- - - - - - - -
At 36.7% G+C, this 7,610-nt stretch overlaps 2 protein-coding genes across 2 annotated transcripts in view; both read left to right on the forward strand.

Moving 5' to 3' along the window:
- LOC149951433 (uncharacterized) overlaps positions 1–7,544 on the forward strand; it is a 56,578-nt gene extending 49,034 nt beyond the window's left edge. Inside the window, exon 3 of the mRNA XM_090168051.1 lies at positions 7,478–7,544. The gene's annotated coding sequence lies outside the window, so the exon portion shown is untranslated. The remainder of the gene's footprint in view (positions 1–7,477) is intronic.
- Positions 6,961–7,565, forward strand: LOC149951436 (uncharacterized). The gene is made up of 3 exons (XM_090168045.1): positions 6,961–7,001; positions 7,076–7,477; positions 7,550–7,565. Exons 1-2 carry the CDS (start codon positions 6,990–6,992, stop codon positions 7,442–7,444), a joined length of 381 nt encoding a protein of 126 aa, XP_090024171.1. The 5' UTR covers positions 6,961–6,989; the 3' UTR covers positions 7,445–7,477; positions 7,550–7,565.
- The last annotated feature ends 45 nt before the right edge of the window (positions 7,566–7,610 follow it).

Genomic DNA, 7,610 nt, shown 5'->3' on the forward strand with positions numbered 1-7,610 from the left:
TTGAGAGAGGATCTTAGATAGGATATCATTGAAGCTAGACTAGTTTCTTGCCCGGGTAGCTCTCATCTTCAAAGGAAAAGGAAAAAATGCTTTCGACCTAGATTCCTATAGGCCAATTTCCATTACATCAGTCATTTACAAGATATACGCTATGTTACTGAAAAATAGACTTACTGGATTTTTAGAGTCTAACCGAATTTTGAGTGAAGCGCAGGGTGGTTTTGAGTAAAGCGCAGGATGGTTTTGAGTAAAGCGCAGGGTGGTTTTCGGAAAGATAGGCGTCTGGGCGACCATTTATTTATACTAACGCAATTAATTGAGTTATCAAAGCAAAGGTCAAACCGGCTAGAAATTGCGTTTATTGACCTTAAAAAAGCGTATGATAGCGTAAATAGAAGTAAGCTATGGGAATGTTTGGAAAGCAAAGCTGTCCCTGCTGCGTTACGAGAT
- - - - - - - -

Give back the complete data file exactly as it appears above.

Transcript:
At 36.7% G+C, this 7,610-nt stretch overlaps 2 protein-coding genes across 2 annotated transcripts in view; both read left to right on the forward strand.

Moving 5' to 3' along the window:
- LOC149951433 (uncharacterized) overlaps positions 1–7,544 on the forward strand; it is a 56,578-nt gene extending 49,034 nt beyond the window's left edge. Inside the window, exon 3 of the mRNA XM_090168051.1 lies at positions 7,478–7,544. The gene's annotated coding sequence lies outside the window, so the exon portion shown is untranslated. The remainder of the gene's footprint in view (positions 1–7,477) is intronic.
- Positions 6,961–7,565, forward strand: LOC149951436 (uncharacterized). The gene is made up of 3 exons (XM_090168045.1): positions 6,961–7,001; positions 7,076–7,477; positions 7,550–7,565. Exons 1-2 carry the CDS (start codon positions 6,990–6,992, stop codon positions 7,442–7,444), a joined length of 381 nt encoding a protein of 126 aa, XP_090024171.1. The 5' UTR covers positions 6,961–6,989; the 3' UTR covers positions 7,445–7,477; positions 7,550–7,565.
- The last annotated feature ends 45 nt before the right edge of the window (positions 7,566–7,610 follow it).

Genomic DNA, 7,610 nt, shown 5'->3' on the forward strand with positions numbered 1-7,610 from the left:
TTGAGAGAGGATCTTAGATAGGATATCATTGAAGCTAGACTAGTTTCTTGCCCGGGTAGCTCTCATCTTCAAAGGAAAAGGAAAAAATGCTTTCGACCTAGATTCCTATAGGCCAATTTCCATTACATCAGTCATTTACAAGATATACGCTATGTTACTGAAAAATAGACTTACTGGATTTTTAGAGTCTAACCGAATTTTGAGTGAAGCGCAGGGTGGTTTTGAGTAAAGCGCAGGATGGTTTTGAGTAAAGCGCAGGGTGGTTTTCGGAAAGATAGGCGTCTGGGCGACCATTTATTTATACTAACGCAATTAATTGAGTTATCAAAGCAAAGGTCAAACCGGCTAGAAATTGCGTTTATTGACCTTAAAAAAGCGTATGATAGCGTAAATAGAAGTAAGCTATGGGAATGTTTGGAAAGCAAAGCTGTCCCTGCTGCGTTACGAGAT